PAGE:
frigid castle or cardboard box.
It is without torture and torment—
no gnashing of teeth,
just a mundane domicile.

Yet something is amiss.
Ah yes,
despair clings to the walls
since God has been thrown out
by the occupants.
His spirit is absent and ignored
in this dank stone place
lacking light and an exit.

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The Best of Kindness Anthology

One of my poems is published in a new anthology titled The Best of Kindness 2020. It’s a collection of poems written about Kindness from the Origami Poems Project’s summer 2020 poetry contest.

Cover art by Lauri Burke.

The poems fall into the following categories: Compassion, Constancy, Gratitude, Adversity, Our Muted Brethren and Perspectives. My poem was a finalist. Here’s the verse:

Class Photo

Seeing every person
As a 12-year-old child
Taking a school photo
Eliminates any animosity
You may have for that person.
When you imagine
The awkward kid squinting
At the camera lens—
You discover yourself
Staring back at you.

My sixth-grade class photo.

 

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Kathleen Kramer: Everything Matters

I’d like to offer a book suggestion that would be a good read anytime but seems ideal for a pandemic—during an unprecedented time in human history when we are all contemplating our existence on this planet.

The book is a collection of poems inspired by a series of photographs captured by the author, Kathleen Kramer. I must state at the outset that I am biased; Kathleen is a friend and we have supported each other over the years through many writing projects.

The author with her husband, Jack.

I also wrote one of the blurbs on the back of the book, which is entitled Everything Matters (Yesteryear Publishing, 2020). But that’s not why I’m recommending this collection. I’m recommending it because of the quality of the writing, its universal message and the transcendent feeling the book delivers to the reader.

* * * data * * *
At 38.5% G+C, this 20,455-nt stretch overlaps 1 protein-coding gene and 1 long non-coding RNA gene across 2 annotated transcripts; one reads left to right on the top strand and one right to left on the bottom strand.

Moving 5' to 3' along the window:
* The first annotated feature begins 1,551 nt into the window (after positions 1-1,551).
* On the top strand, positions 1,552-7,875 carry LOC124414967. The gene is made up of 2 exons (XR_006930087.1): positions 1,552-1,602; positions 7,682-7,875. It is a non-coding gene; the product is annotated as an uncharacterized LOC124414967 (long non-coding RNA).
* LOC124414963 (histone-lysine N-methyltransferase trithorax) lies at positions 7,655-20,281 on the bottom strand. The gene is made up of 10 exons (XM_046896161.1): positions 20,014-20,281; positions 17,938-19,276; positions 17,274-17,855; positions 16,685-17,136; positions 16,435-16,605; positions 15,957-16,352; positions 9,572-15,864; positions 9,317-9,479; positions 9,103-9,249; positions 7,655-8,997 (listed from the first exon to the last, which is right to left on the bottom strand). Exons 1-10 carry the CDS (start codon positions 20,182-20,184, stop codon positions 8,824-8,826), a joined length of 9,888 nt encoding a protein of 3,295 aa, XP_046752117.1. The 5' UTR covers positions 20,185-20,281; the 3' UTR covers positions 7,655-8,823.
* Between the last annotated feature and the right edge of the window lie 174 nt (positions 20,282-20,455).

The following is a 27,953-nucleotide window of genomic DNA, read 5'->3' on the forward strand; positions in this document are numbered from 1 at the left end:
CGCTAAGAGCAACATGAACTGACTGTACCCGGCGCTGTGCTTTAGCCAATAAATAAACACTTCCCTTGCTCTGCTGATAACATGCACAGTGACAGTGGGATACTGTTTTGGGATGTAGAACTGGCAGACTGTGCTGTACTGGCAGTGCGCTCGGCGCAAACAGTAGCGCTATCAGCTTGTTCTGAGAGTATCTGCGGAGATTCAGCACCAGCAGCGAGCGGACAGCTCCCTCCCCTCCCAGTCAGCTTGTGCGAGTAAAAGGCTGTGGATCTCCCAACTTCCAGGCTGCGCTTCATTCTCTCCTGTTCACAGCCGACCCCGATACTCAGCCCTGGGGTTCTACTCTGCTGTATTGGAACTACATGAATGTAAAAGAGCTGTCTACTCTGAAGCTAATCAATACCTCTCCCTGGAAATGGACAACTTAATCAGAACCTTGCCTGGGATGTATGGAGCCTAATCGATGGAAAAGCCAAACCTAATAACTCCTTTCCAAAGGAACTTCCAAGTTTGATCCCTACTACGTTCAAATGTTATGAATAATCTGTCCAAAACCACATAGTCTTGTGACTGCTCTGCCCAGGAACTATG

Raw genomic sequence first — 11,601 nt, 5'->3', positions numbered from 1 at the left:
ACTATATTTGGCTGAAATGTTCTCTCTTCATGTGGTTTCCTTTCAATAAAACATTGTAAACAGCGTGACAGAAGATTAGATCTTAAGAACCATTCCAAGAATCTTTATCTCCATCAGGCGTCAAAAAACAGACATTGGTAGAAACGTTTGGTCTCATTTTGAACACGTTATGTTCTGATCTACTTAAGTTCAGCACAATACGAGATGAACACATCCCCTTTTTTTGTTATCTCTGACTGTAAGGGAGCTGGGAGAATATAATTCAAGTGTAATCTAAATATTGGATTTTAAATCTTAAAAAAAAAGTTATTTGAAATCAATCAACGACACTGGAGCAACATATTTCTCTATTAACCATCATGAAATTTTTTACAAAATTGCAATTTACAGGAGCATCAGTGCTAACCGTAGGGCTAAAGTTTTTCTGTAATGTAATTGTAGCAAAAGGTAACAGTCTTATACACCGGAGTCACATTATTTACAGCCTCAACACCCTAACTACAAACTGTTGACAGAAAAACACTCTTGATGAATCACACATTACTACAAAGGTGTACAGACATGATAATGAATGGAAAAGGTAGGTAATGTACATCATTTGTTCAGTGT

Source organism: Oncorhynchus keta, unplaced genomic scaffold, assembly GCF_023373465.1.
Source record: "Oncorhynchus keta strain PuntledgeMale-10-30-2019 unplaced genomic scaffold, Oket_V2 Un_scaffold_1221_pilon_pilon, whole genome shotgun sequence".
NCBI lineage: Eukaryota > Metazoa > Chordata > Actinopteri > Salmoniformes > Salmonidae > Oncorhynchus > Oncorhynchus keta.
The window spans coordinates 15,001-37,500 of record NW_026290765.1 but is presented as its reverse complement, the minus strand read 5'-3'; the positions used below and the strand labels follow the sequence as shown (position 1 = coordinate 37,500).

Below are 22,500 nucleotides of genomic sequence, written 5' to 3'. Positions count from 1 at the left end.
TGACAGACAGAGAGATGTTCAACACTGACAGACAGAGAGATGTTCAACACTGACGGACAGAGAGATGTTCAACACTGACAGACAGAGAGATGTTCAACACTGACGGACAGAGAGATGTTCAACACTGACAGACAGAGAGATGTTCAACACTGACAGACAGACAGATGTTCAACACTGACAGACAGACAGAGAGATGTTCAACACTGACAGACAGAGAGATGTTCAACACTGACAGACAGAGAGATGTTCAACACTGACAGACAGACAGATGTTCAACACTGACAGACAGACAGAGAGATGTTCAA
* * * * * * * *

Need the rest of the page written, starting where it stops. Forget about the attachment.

Everything Matters by Kathleen Kramer.

To better explain the book, I turn it over to Kathleen, who has agreed to answer some questions about the work. I highlighted some phrases that caught my attention.

Can you give a brief description of the book? What do you hope people will take away from it?

The book, Everything Matters, is a collection of poems and the photographs which inspired them. (So, I guess if I could be bold enough to call my simple photos art, this is a collection of ekphrastic poetry.) I’ve found that if I pay attention, there is often something about an object or a scene I may see that “catches” me. I’m guessing many others have found this, as well. Maybe as we mail a letter and are struck by the pattern of shadows on the steps of the Post Office. Or, at the bookstore, we catch sight of a book we used to read to our children 50 years ago. Or we see a little boy contemplating his first big snowfall. There’s something that has connected on a level deeper than the simply visual. So these photos and these poems were not planned nor conceived together, but arose later, paired, and out of a place within and, perhaps, a place “beyond” myself.

“Small Things” by Kathleen Kramer.

It’s my belief that creativity, whatever form it may take, is a gift from something greater than ourselves. We are enlarged by creating something beautiful, authentic, honest. And I think our hope is that those who read or see or hear our work will be enlarged, too, and feel a personal connection that is important to them.